Murphy’s Love: Advice on Intimacy and Relationships
My family needs some help navigating the holidays. We are a newly blended family. I have two kids from a previous marriage, and my new husband has two kids from his. All the kids are teenagers and we both have full custody. We are making plans for our holiday gatherings this year, and I am frustrated with my husband’s complete unwillingness to shift his “traditions” and create a new plan at our home with his new family. They always travel with extended family on Christmas, but I thought that with a new family come new plans – at least plans as a “family.” Am I wrong? Whenever I bring this up, I get the speech about accommodating the kids’ wishes and being patient until they are out of the house. I think they all should want to spend time with the rest of us – we should be creating new traditions, together.
-All I Want for Christmas is My Family
Dear All I Want,
You have left out a few key details. For instance, how long, and to what extent, have your families blended prior to your marriage? More importantly, why you aren’t planning to travel with him and his kids? As such, I can’t be sure if you are meeting his “complete unwillingness” with some stubbornness of your own, but let’s break this down.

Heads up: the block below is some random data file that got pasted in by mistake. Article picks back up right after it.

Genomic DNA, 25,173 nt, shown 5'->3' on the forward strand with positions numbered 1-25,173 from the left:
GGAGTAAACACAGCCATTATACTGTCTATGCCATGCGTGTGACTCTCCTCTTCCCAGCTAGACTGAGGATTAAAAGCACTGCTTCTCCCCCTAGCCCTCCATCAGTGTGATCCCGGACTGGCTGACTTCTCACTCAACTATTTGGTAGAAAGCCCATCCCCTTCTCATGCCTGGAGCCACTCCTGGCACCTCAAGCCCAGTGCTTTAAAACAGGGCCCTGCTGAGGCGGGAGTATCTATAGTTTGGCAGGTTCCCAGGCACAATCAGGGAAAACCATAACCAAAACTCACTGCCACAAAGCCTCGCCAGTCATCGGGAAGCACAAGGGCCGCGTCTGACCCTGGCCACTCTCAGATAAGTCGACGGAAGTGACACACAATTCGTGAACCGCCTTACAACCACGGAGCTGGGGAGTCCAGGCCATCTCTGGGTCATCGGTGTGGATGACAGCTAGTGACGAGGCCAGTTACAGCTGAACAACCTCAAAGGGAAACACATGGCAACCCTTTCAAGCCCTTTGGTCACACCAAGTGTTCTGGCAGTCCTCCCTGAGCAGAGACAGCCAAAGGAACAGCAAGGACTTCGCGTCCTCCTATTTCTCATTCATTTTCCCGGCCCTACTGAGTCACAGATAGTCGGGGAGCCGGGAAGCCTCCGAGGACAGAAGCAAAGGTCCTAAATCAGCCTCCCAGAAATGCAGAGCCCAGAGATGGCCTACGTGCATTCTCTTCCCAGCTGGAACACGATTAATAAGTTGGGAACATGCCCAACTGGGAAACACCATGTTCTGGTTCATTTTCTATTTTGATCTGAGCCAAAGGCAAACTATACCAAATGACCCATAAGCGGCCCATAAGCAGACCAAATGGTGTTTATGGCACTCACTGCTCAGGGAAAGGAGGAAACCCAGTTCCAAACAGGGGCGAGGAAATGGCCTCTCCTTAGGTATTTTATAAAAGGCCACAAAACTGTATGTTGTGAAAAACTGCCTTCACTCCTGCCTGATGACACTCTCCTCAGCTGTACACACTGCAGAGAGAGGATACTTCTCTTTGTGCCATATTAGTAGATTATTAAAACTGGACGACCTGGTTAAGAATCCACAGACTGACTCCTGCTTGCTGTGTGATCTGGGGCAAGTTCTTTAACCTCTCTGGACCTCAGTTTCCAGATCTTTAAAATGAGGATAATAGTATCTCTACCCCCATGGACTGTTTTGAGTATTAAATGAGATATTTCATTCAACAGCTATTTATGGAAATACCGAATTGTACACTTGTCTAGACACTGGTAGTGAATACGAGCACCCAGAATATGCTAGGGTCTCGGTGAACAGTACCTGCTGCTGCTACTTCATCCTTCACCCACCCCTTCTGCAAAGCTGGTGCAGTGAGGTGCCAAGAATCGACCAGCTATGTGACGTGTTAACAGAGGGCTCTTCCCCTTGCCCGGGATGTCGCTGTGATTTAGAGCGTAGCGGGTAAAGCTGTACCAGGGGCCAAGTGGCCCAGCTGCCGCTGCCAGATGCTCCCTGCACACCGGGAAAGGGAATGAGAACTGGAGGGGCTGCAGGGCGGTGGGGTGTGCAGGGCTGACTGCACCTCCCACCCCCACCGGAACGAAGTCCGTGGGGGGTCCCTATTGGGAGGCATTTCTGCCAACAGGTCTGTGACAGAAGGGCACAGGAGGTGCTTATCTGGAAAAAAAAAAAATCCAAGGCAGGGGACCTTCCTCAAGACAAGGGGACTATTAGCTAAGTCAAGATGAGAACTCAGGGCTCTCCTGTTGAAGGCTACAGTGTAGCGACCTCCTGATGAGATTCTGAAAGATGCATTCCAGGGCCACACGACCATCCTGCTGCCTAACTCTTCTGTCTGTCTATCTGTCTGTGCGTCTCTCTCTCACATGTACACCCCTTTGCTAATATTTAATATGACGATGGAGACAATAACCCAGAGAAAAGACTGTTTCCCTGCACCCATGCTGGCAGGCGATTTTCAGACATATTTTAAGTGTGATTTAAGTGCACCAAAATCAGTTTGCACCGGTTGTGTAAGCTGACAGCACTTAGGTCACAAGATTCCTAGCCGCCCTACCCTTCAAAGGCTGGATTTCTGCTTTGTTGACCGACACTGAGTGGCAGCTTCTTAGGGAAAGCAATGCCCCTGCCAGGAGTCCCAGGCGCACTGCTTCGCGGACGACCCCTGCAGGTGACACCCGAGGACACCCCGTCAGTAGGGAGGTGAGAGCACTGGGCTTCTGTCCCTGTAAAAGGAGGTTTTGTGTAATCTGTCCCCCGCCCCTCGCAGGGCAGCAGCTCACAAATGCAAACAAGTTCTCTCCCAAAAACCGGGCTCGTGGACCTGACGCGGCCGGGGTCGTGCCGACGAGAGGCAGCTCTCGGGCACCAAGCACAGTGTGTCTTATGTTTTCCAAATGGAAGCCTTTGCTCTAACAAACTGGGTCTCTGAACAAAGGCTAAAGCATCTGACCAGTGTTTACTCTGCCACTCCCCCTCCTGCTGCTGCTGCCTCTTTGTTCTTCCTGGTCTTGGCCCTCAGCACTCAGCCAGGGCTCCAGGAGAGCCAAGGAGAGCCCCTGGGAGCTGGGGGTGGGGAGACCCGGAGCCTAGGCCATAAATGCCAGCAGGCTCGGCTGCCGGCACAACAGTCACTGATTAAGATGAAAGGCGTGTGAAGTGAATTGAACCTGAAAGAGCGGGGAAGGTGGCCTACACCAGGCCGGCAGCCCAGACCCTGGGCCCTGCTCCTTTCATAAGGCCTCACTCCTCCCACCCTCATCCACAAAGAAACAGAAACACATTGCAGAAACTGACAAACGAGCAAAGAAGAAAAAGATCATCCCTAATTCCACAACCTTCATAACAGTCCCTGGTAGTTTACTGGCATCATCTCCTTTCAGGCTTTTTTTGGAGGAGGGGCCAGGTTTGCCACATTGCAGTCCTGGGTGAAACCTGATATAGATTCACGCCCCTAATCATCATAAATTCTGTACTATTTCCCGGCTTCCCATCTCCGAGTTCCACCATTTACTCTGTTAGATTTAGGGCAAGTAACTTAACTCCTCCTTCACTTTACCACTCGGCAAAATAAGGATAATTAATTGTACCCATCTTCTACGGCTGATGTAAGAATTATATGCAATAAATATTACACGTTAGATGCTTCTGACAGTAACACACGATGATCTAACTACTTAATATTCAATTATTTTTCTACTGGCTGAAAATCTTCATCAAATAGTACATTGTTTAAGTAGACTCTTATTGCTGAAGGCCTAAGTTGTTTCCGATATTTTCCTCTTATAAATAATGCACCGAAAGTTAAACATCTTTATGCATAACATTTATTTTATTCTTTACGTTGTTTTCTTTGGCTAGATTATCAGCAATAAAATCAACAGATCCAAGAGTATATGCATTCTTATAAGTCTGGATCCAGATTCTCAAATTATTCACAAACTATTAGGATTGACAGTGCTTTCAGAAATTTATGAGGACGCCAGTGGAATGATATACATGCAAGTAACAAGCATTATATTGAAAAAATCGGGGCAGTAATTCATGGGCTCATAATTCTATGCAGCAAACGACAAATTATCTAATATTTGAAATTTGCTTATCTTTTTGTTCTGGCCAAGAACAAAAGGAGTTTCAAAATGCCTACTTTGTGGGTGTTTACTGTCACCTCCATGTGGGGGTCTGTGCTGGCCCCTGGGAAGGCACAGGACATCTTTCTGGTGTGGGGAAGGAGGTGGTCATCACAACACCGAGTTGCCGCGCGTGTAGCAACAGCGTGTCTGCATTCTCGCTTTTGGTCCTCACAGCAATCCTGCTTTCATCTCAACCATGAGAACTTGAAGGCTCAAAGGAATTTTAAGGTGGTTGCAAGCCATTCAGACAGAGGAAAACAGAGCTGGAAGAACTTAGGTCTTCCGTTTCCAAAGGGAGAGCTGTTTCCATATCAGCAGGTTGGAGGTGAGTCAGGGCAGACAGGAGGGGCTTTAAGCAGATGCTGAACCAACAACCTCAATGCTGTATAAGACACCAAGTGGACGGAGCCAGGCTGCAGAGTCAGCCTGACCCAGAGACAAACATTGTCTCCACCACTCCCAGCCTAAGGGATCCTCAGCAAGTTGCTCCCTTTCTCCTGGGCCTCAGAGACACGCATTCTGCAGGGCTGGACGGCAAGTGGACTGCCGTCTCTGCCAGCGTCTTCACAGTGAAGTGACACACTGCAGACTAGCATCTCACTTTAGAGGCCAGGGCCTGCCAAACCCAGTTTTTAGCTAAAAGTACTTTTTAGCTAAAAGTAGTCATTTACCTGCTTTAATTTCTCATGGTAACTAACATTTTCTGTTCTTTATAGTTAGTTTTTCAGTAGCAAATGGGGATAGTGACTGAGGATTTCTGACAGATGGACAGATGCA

Right now, you are combining households and assuming a completely new set of traditions will follow. This might have been possible if you were the parents of four kids under age 5, but you are the parents of four teenagers. Four teens with their own experiences and individual senses of displacement due to the new formation of your family. While all the storybooks would suggest that with just enough baking, decorating and general Christmas spirit, you might achieve the perfect holiday, the truth is that your goal should simply be enjoyable connection (at best) and overall survival (at worst).
This is not the time to assert yourself as the new matriarch. This is the time to be thoughtful with Husband, New Kids and with yourself. As long as you are communicating your feelings before/during/after, rest assured that this year’s schedule is not going to be the standard by which all future holidays are planned. Your attitude about being flexible, however, will be something they will remember. See how this goes and then have a gentle debriefing in January.
Stacy Notaras Murphy is a licensed professional counselor and certified Imago Relationship therapist practicing in Georgetown. Her website is www.stacymurphyLPC.com and you can follow her on twitter @StacyMurphyLPC. This column is meant for entertainment only, and should not be considered a substitute for professional counseling. Send your confidential question to email@example.com.